DSM wars: the battle to define mental illness

Originally published at: https://boingboing.net/2011/01/26/dsm-wars-the-battle.html

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I remain irked that the DSM-5 invalidated Asperger syndrome as a diagnosis. Although, since there is still an ICD-10 code for Asperger, F84.5, I can simply play dumb and use it anyway. So :stuck_out_tongue: thhhhhrrrrrbbbbtttt!!


Out of curiosity; do you dislike it because “autism spectrum disorder”(at least without further subcoding) is vastly more vague to no obvious benefit; because preferred treatments differ significantly between the two so lumping them together is actively unhelpful; or for some other reason?

I ask because, as a layman(albeit a layman with a pressing personal stake in the matter) my (perhaps jaundiced) impression of the controversy was that it included a lot of faff and people drawing distinctions-without-differences about conditions they were equally unmatched to deal with regardless of what classification scheme they chose; which I suspect is, if not necessarily unfair across the board; at least missing some illuminating background information from the medical side.

My objection lies in lumping highly functional individuals with much much less functional ones is often counterproductive. When I tell a parent that their child has autism, they often shut down and I cannot get any further with them. Asperger syndrome is far less threatening and is widely understood in the lay population. Considering that DSM systems are, at their heart, checklists that are designed for researchers categorizing people for their studies, and not really so much intended for clinical use, it is understandable that clinicians struggle in making it work for our patients. I know that I am tilting at windmills here, so in my practice I will continue to do what I feel is in the best interest of my patients and let the checklist makers and bean counters do their thing without me as much as possible.


I feel almost exactly the opposite. I feel like there was a rash of people self-diagnosing Asperger’s to the point that there was a kind of nerd-chic to it. ASD doesn’t have any of that attractiveness and that means that merely awkward people aren’t crowding out people who need and deserve additional help from society. Saying this as the parent of a spectrum kid, it was much harder to get taken seriously by the schools when he was identified as Asperger’s rather than ASD.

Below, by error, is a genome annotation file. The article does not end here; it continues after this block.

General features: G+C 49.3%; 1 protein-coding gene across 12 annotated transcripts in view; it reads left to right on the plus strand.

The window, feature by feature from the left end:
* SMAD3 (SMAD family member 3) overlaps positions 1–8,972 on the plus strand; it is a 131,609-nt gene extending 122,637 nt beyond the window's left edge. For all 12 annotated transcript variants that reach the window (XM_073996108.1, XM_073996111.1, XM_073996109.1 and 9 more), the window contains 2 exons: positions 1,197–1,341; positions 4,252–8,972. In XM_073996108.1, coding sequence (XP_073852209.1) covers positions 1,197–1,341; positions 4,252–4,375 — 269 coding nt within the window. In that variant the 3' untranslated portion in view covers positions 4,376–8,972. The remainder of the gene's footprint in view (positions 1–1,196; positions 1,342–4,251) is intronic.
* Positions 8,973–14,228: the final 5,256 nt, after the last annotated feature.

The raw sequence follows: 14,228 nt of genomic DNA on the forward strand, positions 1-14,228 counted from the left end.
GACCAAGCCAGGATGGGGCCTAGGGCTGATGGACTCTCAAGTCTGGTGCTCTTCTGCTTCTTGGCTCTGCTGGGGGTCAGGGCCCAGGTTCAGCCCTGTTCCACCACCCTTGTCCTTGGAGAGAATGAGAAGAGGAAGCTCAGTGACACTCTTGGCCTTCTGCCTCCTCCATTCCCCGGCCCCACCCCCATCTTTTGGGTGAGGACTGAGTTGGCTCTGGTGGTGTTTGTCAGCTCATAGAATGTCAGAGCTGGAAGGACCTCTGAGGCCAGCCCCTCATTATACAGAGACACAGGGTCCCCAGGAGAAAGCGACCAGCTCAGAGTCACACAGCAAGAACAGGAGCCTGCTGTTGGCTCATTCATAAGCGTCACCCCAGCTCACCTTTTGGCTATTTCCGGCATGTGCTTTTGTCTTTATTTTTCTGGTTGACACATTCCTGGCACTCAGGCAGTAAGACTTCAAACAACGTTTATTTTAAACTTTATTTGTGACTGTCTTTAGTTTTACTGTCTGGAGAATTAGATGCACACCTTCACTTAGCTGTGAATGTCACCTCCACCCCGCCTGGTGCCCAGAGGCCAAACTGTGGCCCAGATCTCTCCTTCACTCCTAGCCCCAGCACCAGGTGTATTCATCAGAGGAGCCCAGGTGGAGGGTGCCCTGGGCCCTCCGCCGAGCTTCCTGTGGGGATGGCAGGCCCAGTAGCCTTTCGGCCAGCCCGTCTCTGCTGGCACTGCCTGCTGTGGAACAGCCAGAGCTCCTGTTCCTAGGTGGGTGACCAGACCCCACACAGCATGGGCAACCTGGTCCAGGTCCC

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True enough, and there still are. Schools are a PITA when it comes to getting help for kids on the spectrum. My youngest is an Aspie, along with some other non-conforming characteristics, and when we were trying to get him into school, our choices were an autistic classroom, where he would spend all day with kids who were a terrible mish-mash of extremely low functioning kids wearing helmets and rocking with kids who could almost make it in a regular classroom, needing only a little help, or no help at all. Luckily, there was a private school where the kindergarten teacher had training in dealing with kids like ours, and they did very well. Currently in college and doing quite well, all things considered. Psychological diagnoses being what they are, there will always be self-diagnosing people, and a fair number of them are not wrong. My experience, both as a parent and as a pediatrician, is that being able to give a more accurate picture of what they are up against is helpful. It really makes no therapeutic difference, just an easier, less frightening conversation with already stressed out parents.


@orenwolf… time is leaking again!

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